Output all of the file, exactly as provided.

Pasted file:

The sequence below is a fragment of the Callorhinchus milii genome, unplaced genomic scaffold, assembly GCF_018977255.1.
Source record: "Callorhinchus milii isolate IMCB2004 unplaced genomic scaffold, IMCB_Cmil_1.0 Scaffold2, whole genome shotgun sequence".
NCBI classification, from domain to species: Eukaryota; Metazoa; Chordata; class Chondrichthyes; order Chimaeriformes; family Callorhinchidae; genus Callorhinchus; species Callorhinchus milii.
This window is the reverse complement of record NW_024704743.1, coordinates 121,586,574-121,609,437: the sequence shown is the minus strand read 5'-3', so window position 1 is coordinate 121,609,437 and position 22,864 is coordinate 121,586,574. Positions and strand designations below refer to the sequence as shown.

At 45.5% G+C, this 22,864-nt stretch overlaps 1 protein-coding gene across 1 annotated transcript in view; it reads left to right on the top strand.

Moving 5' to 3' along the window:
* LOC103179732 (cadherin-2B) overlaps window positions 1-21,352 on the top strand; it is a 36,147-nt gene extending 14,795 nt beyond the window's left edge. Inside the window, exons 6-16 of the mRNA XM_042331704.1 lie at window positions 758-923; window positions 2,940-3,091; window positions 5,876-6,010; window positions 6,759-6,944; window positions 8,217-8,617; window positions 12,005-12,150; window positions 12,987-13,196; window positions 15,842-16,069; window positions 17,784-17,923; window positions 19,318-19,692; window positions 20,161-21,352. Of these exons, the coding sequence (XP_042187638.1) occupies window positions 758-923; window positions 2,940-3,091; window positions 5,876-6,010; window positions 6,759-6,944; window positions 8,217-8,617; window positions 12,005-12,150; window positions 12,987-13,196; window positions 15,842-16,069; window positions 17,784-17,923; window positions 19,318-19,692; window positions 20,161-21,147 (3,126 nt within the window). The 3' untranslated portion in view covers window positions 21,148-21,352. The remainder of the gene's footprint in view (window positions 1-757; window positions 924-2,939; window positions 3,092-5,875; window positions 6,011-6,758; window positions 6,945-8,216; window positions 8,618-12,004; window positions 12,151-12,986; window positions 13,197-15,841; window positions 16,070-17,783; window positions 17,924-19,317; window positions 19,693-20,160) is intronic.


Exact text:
The sequence below is a fragment of the Callorhinchus milii genome, unplaced genomic scaffold, assembly GCF_018977255.1.
Source record: "Callorhinchus milii isolate IMCB2004 unplaced genomic scaffold, IMCB_Cmil_1.0 Scaffold2, whole genome shotgun sequence".
NCBI classification, from domain to species: Eukaryota; Metazoa; Chordata; class Chondrichthyes; order Chimaeriformes; family Callorhinchidae; genus Callorhinchus; species Callorhinchus milii.
This window is the reverse complement of record NW_024704743.1, coordinates 121,586,574-121,609,437: the sequence shown is the minus strand read 5'-3', so window position 1 is coordinate 121,609,437 and position 22,864 is coordinate 121,586,574. Positions and strand designations below refer to the sequence as shown.

At 45.5% G+C, this 22,864-nt stretch overlaps 1 protein-coding gene across 1 annotated transcript in view; it reads left to right on the top strand.

Moving 5' to 3' along the window:
* LOC103179732 (cadherin-2B) overlaps window positions 1-21,352 on the top strand; it is a 36,147-nt gene extending 14,795 nt beyond the window's left edge. Inside the window, exons 6-16 of the mRNA XM_042331704.1 lie at window positions 758-923; window positions 2,940-3,091; window positions 5,876-6,010; window positions 6,759-6,944; window positions 8,217-8,617; window positions 12,005-12,150; window positions 12,987-13,196; window positions 15,842-16,069; window positions 17,784-17,923; window positions 19,318-19,692; window positions 20,161-21,352. Of these exons, the coding sequence (XP_042187638.1) occupies window positions 758-923; window positions 2,940-3,091; window positions 5,876-6,010; window positions 6,759-6,944; window positions 8,217-8,617; window positions 12,005-12,150; window positions 12,987-13,196; window positions 15,842-16,069; window positions 17,784-17,923; window positions 19,318-19,692; window positions 20,161-21,147 (3,126 nt within the window). The 3' untranslated portion in view covers window positions 21,148-21,352. The remainder of the gene's footprint in view (window positions 1-757; window positions 924-2,939; window positions 3,092-5,875; window positions 6,011-6,758; window positions 6,945-8,216; window positions 8,618-12,004; window positions 12,151-12,986; window positions 13,197-15,841; window positions 16,070-17,783; window positions 17,924-19,317; window positions 19,693-20,160) is intronic.